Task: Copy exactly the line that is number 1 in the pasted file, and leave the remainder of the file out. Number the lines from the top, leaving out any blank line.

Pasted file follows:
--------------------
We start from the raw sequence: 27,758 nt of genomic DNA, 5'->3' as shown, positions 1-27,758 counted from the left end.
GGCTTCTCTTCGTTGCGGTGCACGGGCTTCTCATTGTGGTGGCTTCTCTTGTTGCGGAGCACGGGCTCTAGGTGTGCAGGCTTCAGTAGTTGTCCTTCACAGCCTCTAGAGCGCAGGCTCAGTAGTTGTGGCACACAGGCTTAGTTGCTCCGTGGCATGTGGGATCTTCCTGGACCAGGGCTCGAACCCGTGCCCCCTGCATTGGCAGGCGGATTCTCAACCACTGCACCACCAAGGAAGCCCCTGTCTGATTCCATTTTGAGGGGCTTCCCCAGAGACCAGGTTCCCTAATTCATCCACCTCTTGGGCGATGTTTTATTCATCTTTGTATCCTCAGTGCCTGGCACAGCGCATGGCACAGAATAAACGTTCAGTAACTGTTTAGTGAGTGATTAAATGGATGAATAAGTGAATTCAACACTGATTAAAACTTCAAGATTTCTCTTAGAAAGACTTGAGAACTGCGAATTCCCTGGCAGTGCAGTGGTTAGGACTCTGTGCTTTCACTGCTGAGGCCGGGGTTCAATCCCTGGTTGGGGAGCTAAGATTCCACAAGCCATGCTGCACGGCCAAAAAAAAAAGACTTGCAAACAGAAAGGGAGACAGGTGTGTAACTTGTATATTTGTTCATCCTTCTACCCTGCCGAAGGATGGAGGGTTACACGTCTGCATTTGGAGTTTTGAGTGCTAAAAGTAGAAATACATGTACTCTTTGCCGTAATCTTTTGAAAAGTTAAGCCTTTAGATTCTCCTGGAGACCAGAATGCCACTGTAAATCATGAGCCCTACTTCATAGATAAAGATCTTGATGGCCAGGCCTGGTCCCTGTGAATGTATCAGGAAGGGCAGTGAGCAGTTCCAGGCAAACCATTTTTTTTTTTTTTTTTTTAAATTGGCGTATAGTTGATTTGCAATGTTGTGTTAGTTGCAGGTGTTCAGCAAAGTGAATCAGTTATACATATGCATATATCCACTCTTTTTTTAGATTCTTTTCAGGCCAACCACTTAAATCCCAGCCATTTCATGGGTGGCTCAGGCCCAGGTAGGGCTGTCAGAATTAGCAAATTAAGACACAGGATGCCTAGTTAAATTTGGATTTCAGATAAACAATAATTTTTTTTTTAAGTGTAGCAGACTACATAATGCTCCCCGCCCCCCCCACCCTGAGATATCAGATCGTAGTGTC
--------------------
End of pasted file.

We start from the raw sequence: 27,758 nt of genomic DNA, 5'->3' as shown, positions 1-27,758 counted from the left end.